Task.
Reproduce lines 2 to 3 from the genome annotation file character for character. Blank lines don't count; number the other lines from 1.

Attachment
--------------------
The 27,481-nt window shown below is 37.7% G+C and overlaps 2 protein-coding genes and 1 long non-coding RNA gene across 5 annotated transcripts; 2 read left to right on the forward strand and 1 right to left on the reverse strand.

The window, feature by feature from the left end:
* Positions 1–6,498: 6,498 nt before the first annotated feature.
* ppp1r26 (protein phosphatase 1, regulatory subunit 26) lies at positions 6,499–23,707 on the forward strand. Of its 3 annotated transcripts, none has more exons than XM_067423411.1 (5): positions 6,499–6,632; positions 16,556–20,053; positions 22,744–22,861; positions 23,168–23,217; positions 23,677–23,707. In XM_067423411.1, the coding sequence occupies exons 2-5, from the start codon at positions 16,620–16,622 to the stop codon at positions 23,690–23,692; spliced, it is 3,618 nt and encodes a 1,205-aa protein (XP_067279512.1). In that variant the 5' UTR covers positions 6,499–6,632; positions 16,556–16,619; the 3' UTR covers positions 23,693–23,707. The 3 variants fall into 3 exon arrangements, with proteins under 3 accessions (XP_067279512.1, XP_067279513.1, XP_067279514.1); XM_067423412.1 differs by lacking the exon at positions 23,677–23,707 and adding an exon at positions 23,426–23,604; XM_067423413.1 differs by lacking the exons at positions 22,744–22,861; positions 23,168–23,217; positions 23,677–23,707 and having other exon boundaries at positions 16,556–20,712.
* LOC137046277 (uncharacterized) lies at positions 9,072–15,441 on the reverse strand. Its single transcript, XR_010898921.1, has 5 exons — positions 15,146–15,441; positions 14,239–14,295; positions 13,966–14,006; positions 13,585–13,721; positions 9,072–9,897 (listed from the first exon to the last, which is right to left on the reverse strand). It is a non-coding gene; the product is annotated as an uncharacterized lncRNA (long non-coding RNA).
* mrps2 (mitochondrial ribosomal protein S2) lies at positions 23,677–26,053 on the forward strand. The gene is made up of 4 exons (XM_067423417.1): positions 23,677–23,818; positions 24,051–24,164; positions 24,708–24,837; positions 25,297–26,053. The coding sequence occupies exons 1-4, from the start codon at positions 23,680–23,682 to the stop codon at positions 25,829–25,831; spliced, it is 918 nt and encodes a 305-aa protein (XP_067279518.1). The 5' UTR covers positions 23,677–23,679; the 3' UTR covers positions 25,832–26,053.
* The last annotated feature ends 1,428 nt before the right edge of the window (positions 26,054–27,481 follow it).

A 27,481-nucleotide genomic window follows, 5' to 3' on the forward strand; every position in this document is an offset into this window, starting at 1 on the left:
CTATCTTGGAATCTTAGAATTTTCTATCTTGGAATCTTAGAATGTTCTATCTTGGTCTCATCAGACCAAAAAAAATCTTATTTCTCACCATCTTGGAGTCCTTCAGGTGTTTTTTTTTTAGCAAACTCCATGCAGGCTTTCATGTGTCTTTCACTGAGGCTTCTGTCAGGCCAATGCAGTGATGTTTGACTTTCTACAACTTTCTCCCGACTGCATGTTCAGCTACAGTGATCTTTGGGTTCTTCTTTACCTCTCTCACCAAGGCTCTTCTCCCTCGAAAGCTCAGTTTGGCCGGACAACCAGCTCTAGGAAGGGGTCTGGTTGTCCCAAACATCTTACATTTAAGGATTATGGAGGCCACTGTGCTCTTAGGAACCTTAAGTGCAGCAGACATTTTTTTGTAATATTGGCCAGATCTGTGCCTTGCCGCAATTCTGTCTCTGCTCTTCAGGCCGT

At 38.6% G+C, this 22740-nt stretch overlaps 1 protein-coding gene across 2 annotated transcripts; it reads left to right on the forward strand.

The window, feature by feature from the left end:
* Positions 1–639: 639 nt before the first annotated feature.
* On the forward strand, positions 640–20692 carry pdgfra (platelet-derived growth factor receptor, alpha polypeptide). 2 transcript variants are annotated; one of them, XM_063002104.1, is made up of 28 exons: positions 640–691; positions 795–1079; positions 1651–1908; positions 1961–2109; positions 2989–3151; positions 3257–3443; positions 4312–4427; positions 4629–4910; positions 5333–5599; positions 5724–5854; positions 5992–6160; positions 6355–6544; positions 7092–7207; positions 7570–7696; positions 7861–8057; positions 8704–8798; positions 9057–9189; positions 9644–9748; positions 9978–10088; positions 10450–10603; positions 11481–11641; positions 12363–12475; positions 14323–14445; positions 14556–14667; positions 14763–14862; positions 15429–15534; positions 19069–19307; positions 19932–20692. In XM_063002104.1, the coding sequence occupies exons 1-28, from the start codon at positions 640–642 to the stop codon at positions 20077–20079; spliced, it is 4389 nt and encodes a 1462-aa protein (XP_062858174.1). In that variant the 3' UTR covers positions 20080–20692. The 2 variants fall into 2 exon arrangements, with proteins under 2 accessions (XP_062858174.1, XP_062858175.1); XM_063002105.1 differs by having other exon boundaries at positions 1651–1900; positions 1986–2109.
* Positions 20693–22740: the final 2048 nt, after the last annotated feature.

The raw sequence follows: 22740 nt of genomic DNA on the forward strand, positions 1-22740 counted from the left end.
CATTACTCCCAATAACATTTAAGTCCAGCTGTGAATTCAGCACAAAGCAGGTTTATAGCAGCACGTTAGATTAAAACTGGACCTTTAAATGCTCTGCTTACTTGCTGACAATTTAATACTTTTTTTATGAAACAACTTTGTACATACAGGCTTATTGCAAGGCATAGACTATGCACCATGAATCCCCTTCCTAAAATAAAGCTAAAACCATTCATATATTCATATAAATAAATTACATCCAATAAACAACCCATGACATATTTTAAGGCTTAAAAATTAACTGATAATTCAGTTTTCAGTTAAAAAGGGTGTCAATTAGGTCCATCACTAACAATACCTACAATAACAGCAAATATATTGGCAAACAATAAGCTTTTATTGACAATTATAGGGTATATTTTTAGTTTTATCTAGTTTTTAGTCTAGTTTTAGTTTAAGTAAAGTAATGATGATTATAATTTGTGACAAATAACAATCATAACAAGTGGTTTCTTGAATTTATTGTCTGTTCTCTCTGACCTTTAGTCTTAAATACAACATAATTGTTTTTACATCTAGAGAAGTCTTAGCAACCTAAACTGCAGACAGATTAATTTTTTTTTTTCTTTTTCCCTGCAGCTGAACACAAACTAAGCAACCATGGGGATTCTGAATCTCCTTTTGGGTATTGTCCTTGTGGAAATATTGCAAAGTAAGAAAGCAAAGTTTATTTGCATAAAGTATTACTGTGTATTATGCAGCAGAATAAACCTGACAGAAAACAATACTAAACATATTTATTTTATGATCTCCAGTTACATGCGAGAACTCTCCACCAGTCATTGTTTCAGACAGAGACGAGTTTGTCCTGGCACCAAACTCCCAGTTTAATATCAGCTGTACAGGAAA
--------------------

The window, feature by feature from the left end:
* Positions 1–6,498: 6,498 nt before the first annotated feature.